The Butterfield Stage

The Butterfield Stage

Written by: Armor Todd for Examinor.com

Jack Lasseter spins a great yarn as he brings Apache history to life in the vast expanses of southeastern Arizona. I-10 East points the way as the Dragoon Mountains appear in the distance and move ever closer, much the same way as a stagecoach or train would have done over 150 years ago, a small point of reference growing ever larger in a sea of emptiness.

The four lane gives way to a narrow two lane highway heading into the two bit town of Dragoon, barely a dot on the map. A quick right paralleling the tracks soon heads south into the endless grasslands, through a gate (please leave it the way you found it) and on toward the historic mountain fastness of Cochise and his band.

Now the road becomes little more than a rough double track, strewn with rocks, laced with erosion channels and certainly reminiscent of the original stage road built here in 1857 by John Butterfield, he of the famous Butterfield Overland Mail.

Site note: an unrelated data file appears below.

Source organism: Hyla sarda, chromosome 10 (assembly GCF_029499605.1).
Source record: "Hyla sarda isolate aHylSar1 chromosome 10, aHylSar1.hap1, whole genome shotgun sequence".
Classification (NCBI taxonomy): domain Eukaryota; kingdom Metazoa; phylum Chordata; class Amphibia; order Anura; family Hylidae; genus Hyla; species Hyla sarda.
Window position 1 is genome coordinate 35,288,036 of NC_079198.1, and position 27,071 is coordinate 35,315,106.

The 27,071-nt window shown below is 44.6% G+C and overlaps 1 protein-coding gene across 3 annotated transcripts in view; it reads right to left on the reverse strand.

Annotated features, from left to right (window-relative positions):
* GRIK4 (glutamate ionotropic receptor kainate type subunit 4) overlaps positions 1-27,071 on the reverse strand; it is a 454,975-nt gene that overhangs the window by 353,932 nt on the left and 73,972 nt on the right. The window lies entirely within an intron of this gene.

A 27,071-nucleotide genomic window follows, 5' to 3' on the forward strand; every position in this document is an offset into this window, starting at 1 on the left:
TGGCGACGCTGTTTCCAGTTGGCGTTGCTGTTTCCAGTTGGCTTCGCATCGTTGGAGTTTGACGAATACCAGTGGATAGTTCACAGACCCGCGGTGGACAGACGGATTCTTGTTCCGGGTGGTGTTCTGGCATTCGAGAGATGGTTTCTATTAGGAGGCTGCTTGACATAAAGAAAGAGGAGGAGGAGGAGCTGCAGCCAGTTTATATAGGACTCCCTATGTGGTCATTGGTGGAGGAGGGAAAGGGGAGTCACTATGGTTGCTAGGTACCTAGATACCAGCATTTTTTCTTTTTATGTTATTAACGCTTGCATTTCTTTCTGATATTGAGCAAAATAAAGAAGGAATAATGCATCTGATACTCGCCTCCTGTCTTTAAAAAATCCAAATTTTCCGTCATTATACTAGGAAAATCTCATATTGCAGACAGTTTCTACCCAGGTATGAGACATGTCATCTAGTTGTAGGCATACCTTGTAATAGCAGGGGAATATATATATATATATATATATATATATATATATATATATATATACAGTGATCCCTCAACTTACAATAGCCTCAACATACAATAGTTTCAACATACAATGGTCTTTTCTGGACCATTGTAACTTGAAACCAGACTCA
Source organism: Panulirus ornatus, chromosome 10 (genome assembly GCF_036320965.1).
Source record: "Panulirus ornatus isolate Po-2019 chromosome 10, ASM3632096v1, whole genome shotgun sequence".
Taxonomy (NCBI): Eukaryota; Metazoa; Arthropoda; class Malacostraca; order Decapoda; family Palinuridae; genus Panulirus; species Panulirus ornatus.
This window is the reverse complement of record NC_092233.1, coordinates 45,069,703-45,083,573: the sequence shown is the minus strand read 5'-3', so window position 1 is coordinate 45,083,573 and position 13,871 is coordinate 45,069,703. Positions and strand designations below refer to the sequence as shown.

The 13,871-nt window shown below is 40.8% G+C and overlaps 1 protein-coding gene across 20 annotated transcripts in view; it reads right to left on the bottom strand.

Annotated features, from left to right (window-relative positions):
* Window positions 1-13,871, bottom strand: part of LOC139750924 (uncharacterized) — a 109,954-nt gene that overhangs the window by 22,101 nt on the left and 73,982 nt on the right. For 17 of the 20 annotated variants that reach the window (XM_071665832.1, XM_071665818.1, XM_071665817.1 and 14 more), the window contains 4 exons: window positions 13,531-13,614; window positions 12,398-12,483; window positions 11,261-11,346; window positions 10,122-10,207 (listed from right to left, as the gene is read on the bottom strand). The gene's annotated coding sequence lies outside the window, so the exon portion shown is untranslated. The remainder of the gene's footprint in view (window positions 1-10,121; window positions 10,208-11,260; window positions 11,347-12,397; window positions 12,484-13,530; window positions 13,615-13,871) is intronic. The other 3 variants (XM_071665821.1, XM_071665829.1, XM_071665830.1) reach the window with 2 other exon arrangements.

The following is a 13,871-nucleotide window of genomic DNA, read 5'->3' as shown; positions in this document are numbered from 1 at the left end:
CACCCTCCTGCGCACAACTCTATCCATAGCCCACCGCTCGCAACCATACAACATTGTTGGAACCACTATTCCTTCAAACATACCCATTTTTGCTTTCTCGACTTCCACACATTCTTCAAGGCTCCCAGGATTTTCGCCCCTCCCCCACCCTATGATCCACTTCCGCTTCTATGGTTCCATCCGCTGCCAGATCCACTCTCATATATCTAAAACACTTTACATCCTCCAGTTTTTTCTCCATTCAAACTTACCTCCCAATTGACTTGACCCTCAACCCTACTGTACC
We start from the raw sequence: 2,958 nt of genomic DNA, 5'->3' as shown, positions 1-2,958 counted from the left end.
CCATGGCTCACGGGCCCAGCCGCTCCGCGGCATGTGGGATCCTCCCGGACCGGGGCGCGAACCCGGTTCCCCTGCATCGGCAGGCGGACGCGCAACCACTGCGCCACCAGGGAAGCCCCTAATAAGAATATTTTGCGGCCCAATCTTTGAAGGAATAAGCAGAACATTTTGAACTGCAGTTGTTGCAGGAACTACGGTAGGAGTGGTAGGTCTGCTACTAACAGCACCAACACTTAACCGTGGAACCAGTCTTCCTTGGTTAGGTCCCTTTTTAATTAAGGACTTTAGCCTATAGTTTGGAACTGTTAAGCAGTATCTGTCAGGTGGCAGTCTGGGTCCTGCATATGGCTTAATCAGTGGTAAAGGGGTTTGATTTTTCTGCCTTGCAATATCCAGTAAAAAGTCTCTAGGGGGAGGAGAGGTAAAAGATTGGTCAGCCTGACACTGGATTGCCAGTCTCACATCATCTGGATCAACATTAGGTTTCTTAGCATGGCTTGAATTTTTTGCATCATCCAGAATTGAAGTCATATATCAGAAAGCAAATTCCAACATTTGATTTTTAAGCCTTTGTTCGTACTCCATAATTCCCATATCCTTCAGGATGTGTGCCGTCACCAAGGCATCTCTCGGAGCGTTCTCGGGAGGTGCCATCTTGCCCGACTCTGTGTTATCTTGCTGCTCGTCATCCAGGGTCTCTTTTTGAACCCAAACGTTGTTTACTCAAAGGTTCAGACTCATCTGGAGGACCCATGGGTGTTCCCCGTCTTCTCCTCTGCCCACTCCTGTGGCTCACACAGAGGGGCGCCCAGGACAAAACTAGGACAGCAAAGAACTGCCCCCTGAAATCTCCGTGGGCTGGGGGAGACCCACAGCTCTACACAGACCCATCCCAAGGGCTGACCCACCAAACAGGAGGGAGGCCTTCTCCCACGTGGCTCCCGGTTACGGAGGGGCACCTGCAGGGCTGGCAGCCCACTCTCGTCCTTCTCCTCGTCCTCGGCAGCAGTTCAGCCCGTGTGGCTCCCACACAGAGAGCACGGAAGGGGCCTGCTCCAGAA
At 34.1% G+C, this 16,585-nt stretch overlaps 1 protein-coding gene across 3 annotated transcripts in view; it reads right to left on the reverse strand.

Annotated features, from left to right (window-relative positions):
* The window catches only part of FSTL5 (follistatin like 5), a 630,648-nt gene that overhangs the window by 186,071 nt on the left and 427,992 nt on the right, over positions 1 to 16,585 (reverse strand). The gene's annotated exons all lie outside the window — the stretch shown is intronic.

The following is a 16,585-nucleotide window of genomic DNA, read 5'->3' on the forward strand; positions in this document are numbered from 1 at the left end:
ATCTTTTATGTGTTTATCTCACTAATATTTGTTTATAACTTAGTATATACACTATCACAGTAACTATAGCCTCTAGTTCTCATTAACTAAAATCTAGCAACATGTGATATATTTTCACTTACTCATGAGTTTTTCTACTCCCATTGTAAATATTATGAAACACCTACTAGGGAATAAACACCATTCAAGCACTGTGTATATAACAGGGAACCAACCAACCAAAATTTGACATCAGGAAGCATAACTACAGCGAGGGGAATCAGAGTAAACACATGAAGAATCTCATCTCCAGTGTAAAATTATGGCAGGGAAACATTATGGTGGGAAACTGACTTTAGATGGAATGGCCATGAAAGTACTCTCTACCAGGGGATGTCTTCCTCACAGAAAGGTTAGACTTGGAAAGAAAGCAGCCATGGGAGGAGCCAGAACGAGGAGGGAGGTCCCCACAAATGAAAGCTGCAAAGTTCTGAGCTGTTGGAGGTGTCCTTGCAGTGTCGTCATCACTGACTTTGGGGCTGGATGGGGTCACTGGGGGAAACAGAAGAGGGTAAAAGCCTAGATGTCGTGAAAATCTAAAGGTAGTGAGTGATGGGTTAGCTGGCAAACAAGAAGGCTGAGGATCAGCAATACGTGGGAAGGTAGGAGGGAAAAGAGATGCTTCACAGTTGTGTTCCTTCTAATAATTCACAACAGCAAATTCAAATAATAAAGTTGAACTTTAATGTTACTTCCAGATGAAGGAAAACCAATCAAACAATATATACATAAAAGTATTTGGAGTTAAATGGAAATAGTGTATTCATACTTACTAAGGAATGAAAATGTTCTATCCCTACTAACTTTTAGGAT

Even today, arriving somewhat shaken, but not stirred, at the ruins of the Dragoon Springs Station, the westernmost fortified station along the 2800 mile (!) line, visitors are subject to an immediate sense of humility and perhaps unease when confronted by the absolute remoteness and silence of the station. Imagine the year 1858, when the very nearby mountains were alive with Apache. In that year, at this point, stage passengers had endured roughly 12 days of a 25 day trip, traveling at about 5 miles per hour 24 hours a day with only occasional breaks for the changing of the team and a brief meal. No baths, close quarters, blowing dust, wild temperature shifts and the constant threat of Apache attack made the trip somewhat less than a pleasure. And the cost was sky high, $200 in those days, not including meals.

The era of the Butterfield Stage was short lived however. In 1861 the Bascom Affair ignited the route through this part of Arizona into a fiery inferno of Apache depredations, as Cochise went to war against the United States. Not until 1886, with Geronimo’s surrender, did peace finally return of this corner of the west.

 

 

 

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